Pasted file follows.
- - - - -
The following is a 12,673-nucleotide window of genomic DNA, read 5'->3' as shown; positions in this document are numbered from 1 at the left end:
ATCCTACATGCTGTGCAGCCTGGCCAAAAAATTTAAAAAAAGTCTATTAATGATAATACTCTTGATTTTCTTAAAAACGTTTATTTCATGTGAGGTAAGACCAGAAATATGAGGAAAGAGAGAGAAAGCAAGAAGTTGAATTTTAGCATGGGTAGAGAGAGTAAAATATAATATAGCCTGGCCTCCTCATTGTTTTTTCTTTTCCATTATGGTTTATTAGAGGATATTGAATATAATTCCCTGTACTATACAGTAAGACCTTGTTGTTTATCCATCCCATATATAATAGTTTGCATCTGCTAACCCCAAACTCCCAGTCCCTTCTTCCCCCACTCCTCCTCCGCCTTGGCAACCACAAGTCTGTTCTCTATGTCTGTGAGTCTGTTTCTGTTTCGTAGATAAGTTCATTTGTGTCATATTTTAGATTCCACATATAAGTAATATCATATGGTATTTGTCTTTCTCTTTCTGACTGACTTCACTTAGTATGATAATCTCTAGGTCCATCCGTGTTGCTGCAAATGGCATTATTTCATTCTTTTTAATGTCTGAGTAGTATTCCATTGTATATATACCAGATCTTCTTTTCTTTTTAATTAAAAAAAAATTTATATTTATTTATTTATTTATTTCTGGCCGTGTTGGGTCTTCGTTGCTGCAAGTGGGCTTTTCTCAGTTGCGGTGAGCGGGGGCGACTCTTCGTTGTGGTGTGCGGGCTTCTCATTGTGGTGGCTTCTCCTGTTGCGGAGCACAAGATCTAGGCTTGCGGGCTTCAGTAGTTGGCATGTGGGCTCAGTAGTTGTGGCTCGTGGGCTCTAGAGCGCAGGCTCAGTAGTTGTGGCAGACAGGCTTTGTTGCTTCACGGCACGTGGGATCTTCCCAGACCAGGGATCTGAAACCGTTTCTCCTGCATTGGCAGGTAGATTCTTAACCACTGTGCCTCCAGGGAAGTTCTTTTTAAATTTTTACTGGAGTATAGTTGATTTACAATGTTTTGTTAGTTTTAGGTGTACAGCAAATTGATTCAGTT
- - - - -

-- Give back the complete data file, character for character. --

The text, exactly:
The following is a 12,673-nucleotide window of genomic DNA, read 5'->3' as shown; positions in this document are numbered from 1 at the left end:
ATCCTACATGCTGTGCAGCCTGGCCAAAAAATTTAAAAAAAGTCTATTAATGATAATACTCTTGATTTTCTTAAAAACGTTTATTTCATGTGAGGTAAGACCAGAAATATGAGGAAAGAGAGAGAAAGCAAGAAGTTGAATTTTAGCATGGGTAGAGAGAGTAAAATATAATATAGCCTGGCCTCCTCATTGTTTTTTCTTTTCCATTATGGTTTATTAGAGGATATTGAATATAATTCCCTGTACTATACAGTAAGACCTTGTTGTTTATCCATCCCATATATAATAGTTTGCATCTGCTAACCCCAAACTCCCAGTCCCTTCTTCCCCCACTCCTCCTCCGCCTTGGCAACCACAAGTCTGTTCTCTATGTCTGTGAGTCTGTTTCTGTTTCGTAGATAAGTTCATTTGTGTCATATTTTAGATTCCACATATAAGTAATATCATATGGTATTTGTCTTTCTCTTTCTGACTGACTTCACTTAGTATGATAATCTCTAGGTCCATCCGTGTTGCTGCAAATGGCATTATTTCATTCTTTTTAATGTCTGAGTAGTATTCCATTGTATATATACCAGATCTTCTTTTCTTTTTAATTAAAAAAAAATTTATATTTATTTATTTATTTATTTCTGGCCGTGTTGGGTCTTCGTTGCTGCAAGTGGGCTTTTCTCAGTTGCGGTGAGCGGGGGCGACTCTTCGTTGTGGTGTGCGGGCTTCTCATTGTGGTGGCTTCTCCTGTTGCGGAGCACAAGATCTAGGCTTGCGGGCTTCAGTAGTTGGCATGTGGGCTCAGTAGTTGTGGCTCGTGGGCTCTAGAGCGCAGGCTCAGTAGTTGTGGCAGACAGGCTTTGTTGCTTCACGGCACGTGGGATCTTCCCAGACCAGGGATCTGAAACCGTTTCTCCTGCATTGGCAGGTAGATTCTTAACCACTGTGCCTCCAGGGAAGTTCTTTTTAAATTTTTACTGGAGTATAGTTGATTTACAATGTTTTGTTAGTTTTAGGTGTACAGCAAATTGATTCAGTT